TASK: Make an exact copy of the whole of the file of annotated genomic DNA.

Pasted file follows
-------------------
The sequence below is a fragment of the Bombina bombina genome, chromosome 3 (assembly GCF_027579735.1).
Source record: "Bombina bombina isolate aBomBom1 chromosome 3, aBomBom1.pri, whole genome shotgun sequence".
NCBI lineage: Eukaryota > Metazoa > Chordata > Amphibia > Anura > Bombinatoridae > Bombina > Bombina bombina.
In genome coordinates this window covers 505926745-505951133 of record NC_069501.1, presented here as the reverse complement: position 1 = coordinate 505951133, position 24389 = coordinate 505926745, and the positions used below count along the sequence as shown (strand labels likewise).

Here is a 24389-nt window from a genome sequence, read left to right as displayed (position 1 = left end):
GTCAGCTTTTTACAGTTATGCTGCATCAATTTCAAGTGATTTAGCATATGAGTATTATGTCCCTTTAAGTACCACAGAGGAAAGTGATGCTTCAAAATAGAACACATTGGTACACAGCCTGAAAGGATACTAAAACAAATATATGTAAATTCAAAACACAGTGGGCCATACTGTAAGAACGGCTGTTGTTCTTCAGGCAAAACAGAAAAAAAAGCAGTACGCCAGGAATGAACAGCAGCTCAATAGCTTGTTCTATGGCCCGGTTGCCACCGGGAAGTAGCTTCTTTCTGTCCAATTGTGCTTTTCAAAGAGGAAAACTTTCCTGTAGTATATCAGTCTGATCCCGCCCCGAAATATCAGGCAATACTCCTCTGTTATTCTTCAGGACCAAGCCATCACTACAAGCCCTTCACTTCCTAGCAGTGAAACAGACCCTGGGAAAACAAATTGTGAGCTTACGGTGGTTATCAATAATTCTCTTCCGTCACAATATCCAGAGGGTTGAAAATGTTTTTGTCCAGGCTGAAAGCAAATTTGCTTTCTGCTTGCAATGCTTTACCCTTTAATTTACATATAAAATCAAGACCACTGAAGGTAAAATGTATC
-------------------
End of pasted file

The sequence below is a fragment of the Bombina bombina genome, chromosome 3 (assembly GCF_027579735.1).
Source record: "Bombina bombina isolate aBomBom1 chromosome 3, aBomBom1.pri, whole genome shotgun sequence".
NCBI lineage: Eukaryota > Metazoa > Chordata > Amphibia > Anura > Bombinatoridae > Bombina > Bombina bombina.
In genome coordinates this window covers 505926745-505951133 of record NC_069501.1, presented here as the reverse complement: position 1 = coordinate 505951133, position 24389 = coordinate 505926745, and the positions used below count along the sequence as shown (strand labels likewise).

Here is a 24389-nt window from a genome sequence, read left to right as displayed (position 1 = left end):
GTCAGCTTTTTACAGTTATGCTGCATCAATTTCAAGTGATTTAGCATATGAGTATTATGTCCCTTTAAGTACCACAGAGGAAAGTGATGCTTCAAAATAGAACACATTGGTACACAGCCTGAAAGGATACTAAAACAAATATATGTAAATTCAAAACACAGTGGGCCATACTGTAAGAACGGCTGTTGTTCTTCAGGCAAAACAGAAAAAAAAGCAGTACGCCAGGAATGAACAGCAGCTCAATAGCTTGTTCTATGGCCCGGTTGCCACCGGGAAGTAGCTTCTTTCTGTCCAATTGTGCTTTTCAAAGAGGAAAACTTTCCTGTAGTATATCAGTCTGATCCCGCCCCGAAATATCAGGCAATACTCCTCTGTTATTCTTCAGGACCAAGCCATCACTACAAGCCCTTCACTTCCTAGCAGTGAAACAGACCCTGGGAAAACAAATTGTGAGCTTACGGTGGTTATCAATAATTCTCTTCCGTCACAATATCCAGAGGGTTGAAAATGTTTTTGTCCAGGCTGAAAGCAAATTTGCTTTCTGCTTGCAATGCTTTACCCTTTAATTTACATATAAAATCAAGACCACTGAAGGTAAAATGTATC